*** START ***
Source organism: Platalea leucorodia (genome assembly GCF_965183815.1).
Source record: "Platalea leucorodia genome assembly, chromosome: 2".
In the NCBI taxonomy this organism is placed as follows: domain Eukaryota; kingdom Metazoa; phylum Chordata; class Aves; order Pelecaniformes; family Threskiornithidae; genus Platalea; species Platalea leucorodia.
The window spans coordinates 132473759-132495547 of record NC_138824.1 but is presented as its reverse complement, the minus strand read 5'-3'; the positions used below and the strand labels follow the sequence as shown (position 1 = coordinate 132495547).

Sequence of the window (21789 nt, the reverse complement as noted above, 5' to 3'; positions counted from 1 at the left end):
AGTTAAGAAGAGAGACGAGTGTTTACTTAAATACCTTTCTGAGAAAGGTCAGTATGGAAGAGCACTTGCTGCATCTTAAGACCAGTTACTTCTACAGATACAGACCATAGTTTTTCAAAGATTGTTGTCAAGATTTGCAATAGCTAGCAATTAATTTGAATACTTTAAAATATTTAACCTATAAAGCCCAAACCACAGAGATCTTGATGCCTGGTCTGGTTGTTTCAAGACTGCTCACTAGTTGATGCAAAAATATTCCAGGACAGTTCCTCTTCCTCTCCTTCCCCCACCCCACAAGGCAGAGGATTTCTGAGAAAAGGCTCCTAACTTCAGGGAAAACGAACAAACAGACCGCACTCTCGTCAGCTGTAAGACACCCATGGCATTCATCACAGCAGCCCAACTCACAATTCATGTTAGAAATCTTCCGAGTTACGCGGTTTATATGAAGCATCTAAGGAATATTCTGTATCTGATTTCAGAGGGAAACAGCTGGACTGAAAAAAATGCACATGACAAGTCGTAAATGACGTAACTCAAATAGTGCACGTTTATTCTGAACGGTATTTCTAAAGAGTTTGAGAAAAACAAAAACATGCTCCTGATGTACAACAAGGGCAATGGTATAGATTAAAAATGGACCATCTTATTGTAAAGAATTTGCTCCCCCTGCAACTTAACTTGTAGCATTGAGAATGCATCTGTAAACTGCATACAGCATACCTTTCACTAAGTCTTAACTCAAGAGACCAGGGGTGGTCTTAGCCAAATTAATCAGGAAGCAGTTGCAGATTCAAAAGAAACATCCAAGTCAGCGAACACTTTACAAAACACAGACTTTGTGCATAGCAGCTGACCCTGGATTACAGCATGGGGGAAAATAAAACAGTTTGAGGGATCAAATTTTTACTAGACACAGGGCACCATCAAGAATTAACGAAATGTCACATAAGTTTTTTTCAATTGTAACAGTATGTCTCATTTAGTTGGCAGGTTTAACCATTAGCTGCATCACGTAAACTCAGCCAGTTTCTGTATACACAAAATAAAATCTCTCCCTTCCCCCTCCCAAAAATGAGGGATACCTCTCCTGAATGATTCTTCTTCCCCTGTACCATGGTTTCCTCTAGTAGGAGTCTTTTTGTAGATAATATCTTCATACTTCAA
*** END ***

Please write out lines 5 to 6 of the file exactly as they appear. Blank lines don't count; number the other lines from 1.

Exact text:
Sequence of the window (21789 nt, the reverse complement as noted above, 5' to 3'; positions counted from 1 at the left end):
AGTTAAGAAGAGAGACGAGTGTTTACTTAAATACCTTTCTGAGAAAGGTCAGTATGGAAGAGCACTTGCTGCATCTTAAGACCAGTTACTTCTACAGATACAGACCATAGTTTTTCAAAGATTGTTGTCAAGATTTGCAATAGCTAGCAATTAATTTGAATACTTTAAAATATTTAACCTATAAAGCCCAAACCACAGAGATCTTGATGCCTGGTCTGGTTGTTTCAAGACTGCTCACTAGTTGATGCAAAAATATTCCAGGACAGTTCCTCTTCCTCTCCTTCCCCCACCCCACAAGGCAGAGGATTTCTGAGAAAAGGCTCCTAACTTCAGGGAAAACGAACAAACAGACCGCACTCTCGTCAGCTGTAAGACACCCATGGCATTCATCACAGCAGCCCAACTCACAATTCATGTTAGAAATCTTCCGAGTTACGCGGTTTATATGAAGCATCTAAGGAATATTCTGTATCTGATTTCAGAGGGAAACAGCTGGACTGAAAAAAATGCACATGACAAGTCGTAAATGACGTAACTCAAATAGTGCACGTTTATTCTGAACGGTATTTCTAAAGAGTTTGAGAAAAACAAAAACATGCTCCTGATGTACAACAAGGGCAATGGTATAGATTAAAAATGGACCATCTTATTGTAAAGAATTTGCTCCCCCTGCAACTTAACTTGTAGCATTGAGAATGCATCTGTAAACTGCATACAGCATACCTTTCACTAAGTCTTAACTCAAGAGACCAGGGGTGGTCTTAGCCAAATTAATCAGGAAGCAGTTGCAGATTCAAAAGAAACATCCAAGTCAGCGAACACTTTACAAAACACAGACTTTGTGCATAGCAGCTGACCCTGGATTACAGCATGGGGGAAAATAAAACAGTTTGAGGGATCAAATTTTTACTAGACACAGGGCACCATCAAGAATTAACGAAATGTCACATAAGTTTTTTTCAATTGTAACAGTATGTCTCATTTAGTTGGCAGGTTTAACCATTAGCTGCATCACGTAAACTCAGCCAGTTTCTGTATACACAAAATAAAATCTCTCCCTTCCCCCTCCCAAAAATGAGGGATACCTCTCCTGAATGATTCTTCTTCCCCTGTACCATGGTTTCCTCTAGTAGGAGTCTTTTTGTAGATAATATCTTCATACTTCAA